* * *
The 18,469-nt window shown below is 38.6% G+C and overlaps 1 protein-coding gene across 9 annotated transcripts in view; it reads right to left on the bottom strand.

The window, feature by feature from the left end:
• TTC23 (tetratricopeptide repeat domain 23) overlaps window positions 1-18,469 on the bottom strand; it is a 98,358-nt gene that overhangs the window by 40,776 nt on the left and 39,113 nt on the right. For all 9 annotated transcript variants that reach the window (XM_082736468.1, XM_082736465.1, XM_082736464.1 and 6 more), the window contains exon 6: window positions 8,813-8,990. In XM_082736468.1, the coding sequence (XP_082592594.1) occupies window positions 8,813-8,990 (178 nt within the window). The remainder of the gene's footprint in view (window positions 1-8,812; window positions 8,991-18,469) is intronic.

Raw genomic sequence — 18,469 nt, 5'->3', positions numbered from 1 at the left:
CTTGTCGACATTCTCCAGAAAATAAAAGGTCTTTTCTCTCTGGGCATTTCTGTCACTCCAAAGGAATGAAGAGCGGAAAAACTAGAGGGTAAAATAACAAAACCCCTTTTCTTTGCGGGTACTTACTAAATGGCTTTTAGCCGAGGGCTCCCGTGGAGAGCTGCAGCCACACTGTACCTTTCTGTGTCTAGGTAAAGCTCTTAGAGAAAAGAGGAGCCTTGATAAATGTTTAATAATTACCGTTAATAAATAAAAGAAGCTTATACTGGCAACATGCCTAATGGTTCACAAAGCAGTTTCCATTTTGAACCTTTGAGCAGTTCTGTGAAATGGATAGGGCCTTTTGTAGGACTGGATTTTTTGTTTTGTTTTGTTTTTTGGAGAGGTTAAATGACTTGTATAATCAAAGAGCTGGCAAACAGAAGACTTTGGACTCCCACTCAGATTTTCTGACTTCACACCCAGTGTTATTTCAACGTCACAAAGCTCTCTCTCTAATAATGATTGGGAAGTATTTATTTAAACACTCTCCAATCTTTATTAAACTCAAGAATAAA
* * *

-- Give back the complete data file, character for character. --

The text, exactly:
The 18,469-nt window shown below is 38.6% G+C and overlaps 1 protein-coding gene across 9 annotated transcripts in view; it reads right to left on the bottom strand.

The window, feature by feature from the left end:
• TTC23 (tetratricopeptide repeat domain 23) overlaps window positions 1-18,469 on the bottom strand; it is a 98,358-nt gene that overhangs the window by 40,776 nt on the left and 39,113 nt on the right. For all 9 annotated transcript variants that reach the window (XM_082736468.1, XM_082736465.1, XM_082736464.1 and 6 more), the window contains exon 6: window positions 8,813-8,990. In XM_082736468.1, the coding sequence (XP_082592594.1) occupies window positions 8,813-8,990 (178 nt within the window). The remainder of the gene's footprint in view (window positions 1-8,812; window positions 8,991-18,469) is intronic.

Raw genomic sequence — 18,469 nt, 5'->3', positions numbered from 1 at the left:
CTTGTCGACATTCTCCAGAAAATAAAAGGTCTTTTCTCTCTGGGCATTTCTGTCACTCCAAAGGAATGAAGAGCGGAAAAACTAGAGGGTAAAATAACAAAACCCCTTTTCTTTGCGGGTACTTACTAAATGGCTTTTAGCCGAGGGCTCCCGTGGAGAGCTGCAGCCACACTGTACCTTTCTGTGTCTAGGTAAAGCTCTTAGAGAAAAGAGGAGCCTTGATAAATGTTTAATAATTACCGTTAATAAATAAAAGAAGCTTATACTGGCAACATGCCTAATGGTTCACAAAGCAGTTTCCATTTTGAACCTTTGAGCAGTTCTGTGAAATGGATAGGGCCTTTTGTAGGACTGGATTTTTTGTTTTGTTTTGTTTTTTGGAGAGGTTAAATGACTTGTATAATCAAAGAGCTGGCAAACAGAAGACTTTGGACTCCCACTCAGATTTTCTGACTTCACACCCAGTGTTATTTCAACGTCACAAAGCTCTCTCTCTAATAATGATTGGGAAGTATTTATTTAAACACTCTCCAATCTTTATTAAACTCAAGAATAAA